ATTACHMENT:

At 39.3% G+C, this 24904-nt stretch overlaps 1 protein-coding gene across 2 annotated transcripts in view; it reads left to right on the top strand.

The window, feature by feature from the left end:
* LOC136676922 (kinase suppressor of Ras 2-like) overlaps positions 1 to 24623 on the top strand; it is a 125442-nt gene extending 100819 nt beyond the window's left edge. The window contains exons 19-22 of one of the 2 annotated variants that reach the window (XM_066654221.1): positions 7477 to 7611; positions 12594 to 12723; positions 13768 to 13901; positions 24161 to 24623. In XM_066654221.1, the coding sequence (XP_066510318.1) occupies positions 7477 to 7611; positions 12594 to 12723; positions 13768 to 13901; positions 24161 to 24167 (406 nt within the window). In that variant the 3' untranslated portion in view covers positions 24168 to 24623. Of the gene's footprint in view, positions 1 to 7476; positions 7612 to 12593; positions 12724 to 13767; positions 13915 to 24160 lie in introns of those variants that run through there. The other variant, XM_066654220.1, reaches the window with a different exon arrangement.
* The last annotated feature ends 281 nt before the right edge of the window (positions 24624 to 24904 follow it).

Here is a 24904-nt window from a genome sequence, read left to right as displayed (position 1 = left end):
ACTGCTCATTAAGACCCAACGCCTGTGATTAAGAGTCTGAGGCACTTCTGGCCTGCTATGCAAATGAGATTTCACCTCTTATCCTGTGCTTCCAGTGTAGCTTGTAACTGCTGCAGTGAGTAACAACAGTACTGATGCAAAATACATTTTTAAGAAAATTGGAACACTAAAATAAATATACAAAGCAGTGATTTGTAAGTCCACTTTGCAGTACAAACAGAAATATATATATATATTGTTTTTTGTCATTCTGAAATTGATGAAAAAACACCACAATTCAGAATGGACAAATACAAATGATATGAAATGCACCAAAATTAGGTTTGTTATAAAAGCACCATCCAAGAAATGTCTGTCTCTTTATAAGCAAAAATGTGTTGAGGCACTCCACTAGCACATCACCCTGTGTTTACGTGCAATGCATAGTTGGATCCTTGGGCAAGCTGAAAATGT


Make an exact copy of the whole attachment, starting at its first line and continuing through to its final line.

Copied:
At 39.3% G+C, this 24904-nt stretch overlaps 1 protein-coding gene across 2 annotated transcripts in view; it reads left to right on the top strand.

The window, feature by feature from the left end:
* LOC136676922 (kinase suppressor of Ras 2-like) overlaps positions 1 to 24623 on the top strand; it is a 125442-nt gene extending 100819 nt beyond the window's left edge. The window contains exons 19-22 of one of the 2 annotated variants that reach the window (XM_066654221.1): positions 7477 to 7611; positions 12594 to 12723; positions 13768 to 13901; positions 24161 to 24623. In XM_066654221.1, the coding sequence (XP_066510318.1) occupies positions 7477 to 7611; positions 12594 to 12723; positions 13768 to 13901; positions 24161 to 24167 (406 nt within the window). In that variant the 3' untranslated portion in view covers positions 24168 to 24623. Of the gene's footprint in view, positions 1 to 7476; positions 7612 to 12593; positions 12724 to 13767; positions 13915 to 24160 lie in introns of those variants that run through there. The other variant, XM_066654220.1, reaches the window with a different exon arrangement.
* The last annotated feature ends 281 nt before the right edge of the window (positions 24624 to 24904 follow it).

Here is a 24904-nt window from a genome sequence, read left to right as displayed (position 1 = left end):
ACTGCTCATTAAGACCCAACGCCTGTGATTAAGAGTCTGAGGCACTTCTGGCCTGCTATGCAAATGAGATTTCACCTCTTATCCTGTGCTTCCAGTGTAGCTTGTAACTGCTGCAGTGAGTAACAACAGTACTGATGCAAAATACATTTTTAAGAAAATTGGAACACTAAAATAAATATACAAAGCAGTGATTTGTAAGTCCACTTTGCAGTACAAACAGAAATATATATATATATTGTTTTTTGTCATTCTGAAATTGATGAAAAAACACCACAATTCAGAATGGACAAATACAAATGATATGAAATGCACCAAAATTAGGTTTGTTATAAAAGCACCATCCAAGAAATGTCTGTCTCTTTATAAGCAAAAATGTGTTGAGGCACTCCACTAGCACATCACCCTGTGTTTACGTGCAATGCATAGTTGGATCCTTGGGCAAGCTGAAAATGT